If you would like to claim compensation for a breach, or breaches, see compensation for tenants.

How to report breaches

Step 1. complete a Notice for breach of duty form

Use a Notice for breach of duty to landlord [Consumer Affairs Victoria website].

Write the information in the boxes provided on the notice. Listed below are hints on how to complete the form and an example of a completed form.

Landlord details

1. Landlord’s name – Make sure you write the landlord’s name on the form and not the name of the real estate agent. If you don’t know the landlord’s name check your lease or ask the agent. If you live in public housing the landlord is the “Director of Housing”.

2. Landlord’s address – It’s okay to write the agent’s address on the form.

Tenant details

3.  Tenant name/s – You can write one or more tenant’s names here. You should name everyone on the tenancy agreement.

4.  Rented premises – Write the address of the rented premises.

5.  Address for serving documents – If the address is the same as your answer in 4, write “as above”. If not, write the address that you want documents to be sent to.

6.  Provide contact telephone numbers.

Service details

7.  Specify how the notice will be served on the landlord (e.g. by registered post) and the date it will be served.

8.  Sign the form.

9.  Clearly print your name.

Reason for breach of duty notice

10. Reason for notice – At the beginning of the form there are reasons and section numbers that you can copy and paste into the reason section. Choose those that relate to the landlord’s breach, for example if the breach relates to repairs you would choose section 68 and also section 67 if your quiet enjoyment is being affected because of the repairs. Then include as much detail as possible, including dates. You can include several breaches on the one form. If there is not enough space write ‘see attached’ and provide the details on a separate sheet of paper.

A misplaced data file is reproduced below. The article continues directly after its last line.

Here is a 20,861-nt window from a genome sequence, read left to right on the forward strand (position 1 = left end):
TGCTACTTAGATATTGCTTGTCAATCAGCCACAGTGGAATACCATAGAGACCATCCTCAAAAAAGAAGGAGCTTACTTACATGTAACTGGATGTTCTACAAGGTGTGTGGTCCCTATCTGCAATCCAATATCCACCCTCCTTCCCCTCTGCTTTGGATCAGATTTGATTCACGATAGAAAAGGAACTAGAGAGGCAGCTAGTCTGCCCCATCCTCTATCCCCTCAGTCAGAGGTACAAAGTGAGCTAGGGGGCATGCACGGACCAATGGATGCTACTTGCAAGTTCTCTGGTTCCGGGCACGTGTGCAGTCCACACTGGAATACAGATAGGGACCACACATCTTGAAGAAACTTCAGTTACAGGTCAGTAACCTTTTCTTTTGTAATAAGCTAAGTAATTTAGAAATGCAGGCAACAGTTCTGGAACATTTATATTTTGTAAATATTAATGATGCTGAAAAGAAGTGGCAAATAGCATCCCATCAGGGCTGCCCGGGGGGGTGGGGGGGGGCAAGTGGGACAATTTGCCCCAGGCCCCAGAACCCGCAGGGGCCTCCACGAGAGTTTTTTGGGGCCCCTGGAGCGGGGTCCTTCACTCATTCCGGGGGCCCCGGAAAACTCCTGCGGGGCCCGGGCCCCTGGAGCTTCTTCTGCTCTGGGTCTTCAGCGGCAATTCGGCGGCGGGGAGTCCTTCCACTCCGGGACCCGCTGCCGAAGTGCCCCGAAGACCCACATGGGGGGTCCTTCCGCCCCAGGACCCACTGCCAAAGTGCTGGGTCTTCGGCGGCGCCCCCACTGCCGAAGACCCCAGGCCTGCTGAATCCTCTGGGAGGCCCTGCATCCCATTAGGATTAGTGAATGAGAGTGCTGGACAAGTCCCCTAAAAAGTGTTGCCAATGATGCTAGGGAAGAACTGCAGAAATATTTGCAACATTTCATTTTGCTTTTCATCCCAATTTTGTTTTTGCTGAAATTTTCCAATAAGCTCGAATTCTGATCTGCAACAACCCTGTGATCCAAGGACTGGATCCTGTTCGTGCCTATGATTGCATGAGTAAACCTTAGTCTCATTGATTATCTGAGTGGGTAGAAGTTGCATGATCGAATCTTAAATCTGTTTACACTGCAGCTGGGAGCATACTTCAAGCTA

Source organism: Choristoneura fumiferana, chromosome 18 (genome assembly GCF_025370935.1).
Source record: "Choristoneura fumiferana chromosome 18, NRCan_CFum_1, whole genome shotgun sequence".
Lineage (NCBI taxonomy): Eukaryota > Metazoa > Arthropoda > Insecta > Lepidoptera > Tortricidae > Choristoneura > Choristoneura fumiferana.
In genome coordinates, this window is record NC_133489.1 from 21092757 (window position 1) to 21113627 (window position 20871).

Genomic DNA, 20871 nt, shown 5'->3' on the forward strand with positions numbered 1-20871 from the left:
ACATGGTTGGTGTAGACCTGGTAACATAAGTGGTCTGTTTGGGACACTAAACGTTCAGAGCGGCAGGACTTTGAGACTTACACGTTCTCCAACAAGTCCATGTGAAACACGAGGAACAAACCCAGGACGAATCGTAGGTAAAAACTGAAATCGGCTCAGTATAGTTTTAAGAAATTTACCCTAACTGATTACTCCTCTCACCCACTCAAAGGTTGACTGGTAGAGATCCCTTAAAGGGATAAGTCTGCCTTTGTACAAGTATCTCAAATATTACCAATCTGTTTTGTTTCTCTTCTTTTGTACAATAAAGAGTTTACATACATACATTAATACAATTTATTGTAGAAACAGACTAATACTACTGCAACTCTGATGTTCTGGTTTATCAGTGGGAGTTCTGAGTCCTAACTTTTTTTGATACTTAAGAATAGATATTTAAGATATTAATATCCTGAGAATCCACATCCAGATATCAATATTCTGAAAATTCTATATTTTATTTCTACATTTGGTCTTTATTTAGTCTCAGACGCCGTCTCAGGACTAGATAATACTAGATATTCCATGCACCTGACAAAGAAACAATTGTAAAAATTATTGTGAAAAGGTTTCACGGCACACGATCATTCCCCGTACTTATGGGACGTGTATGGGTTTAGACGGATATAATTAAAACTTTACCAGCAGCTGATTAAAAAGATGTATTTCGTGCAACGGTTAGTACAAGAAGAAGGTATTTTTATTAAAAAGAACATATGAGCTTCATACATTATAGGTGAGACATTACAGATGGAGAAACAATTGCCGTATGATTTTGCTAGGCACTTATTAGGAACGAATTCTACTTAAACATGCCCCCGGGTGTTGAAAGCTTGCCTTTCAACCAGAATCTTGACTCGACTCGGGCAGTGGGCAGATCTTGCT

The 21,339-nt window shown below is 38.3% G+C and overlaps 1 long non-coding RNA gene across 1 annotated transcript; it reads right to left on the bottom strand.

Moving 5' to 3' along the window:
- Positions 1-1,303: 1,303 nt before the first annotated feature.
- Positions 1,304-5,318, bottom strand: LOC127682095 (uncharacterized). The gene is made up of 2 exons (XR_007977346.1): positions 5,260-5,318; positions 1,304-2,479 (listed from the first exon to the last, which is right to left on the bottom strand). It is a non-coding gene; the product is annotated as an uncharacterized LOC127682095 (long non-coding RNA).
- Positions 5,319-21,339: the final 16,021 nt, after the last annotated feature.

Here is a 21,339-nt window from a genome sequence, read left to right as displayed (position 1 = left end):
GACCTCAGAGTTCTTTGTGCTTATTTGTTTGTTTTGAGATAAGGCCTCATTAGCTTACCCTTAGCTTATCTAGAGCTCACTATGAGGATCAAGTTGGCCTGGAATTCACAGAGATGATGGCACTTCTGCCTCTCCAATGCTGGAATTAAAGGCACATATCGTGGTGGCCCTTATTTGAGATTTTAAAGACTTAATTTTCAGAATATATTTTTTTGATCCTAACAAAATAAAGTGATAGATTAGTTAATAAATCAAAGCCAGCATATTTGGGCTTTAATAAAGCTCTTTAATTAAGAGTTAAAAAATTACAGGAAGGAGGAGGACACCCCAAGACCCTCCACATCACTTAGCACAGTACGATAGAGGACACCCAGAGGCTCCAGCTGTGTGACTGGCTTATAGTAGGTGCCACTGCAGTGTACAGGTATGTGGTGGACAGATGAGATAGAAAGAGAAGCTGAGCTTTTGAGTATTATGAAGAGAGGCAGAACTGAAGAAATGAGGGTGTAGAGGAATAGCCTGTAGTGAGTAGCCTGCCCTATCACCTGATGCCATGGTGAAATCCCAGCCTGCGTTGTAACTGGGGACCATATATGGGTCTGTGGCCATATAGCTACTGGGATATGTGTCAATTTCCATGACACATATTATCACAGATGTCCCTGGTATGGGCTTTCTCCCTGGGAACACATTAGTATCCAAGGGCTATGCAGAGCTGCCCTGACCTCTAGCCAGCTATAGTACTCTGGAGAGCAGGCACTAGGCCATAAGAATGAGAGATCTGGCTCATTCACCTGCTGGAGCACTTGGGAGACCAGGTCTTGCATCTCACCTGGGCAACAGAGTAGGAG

11. The loss or damage – include details of the loss, damage and/or inconvenience you have suffered as a result of the landlord’s breach. Provide as much detail as possible. If you are claiming compensation as well as asking for compliance see compensation for tenants. If there is not enough space write ‘see attached’ in the box and provide the details on a separate sheet.

12. Compensation or compliance – the notice can be used to ask the landlord to fix the problem, to not commit the same, or similar, breach, and/or for compensation. If you are trying to get the landlord to carry out their duties and fix the problem, you should state what it is that you want them to do (e.g. fix the leaking roof). If you are claiming compensation, fill in the amount that you are claiming, see compensation for tenants. If asking for both compliance and compensation cross out ‘or’ and write ‘and’.

13. This is a statement that informs the landlord that you will apply to VCAT if they commit the same, or similar, breach and/or don’t fix the problem and/or don’t pay you compensation.

14. Receipts, other evidence – Tick the box to indicate whether or not you have attached any documents to the form.

The landlord has 14 days from the time they receive the notice to comply. If they do not you may apply to VCAT for compliance or compensation orders.

Step 2. Keep copies for yourself

Keep a copy of the notice and any evidence you want to attach. Make sure the copies are good enough that you can read everything clearly and keep them safe as you will need them later if you apply to VCAT.

Step 3. Give it to the landlord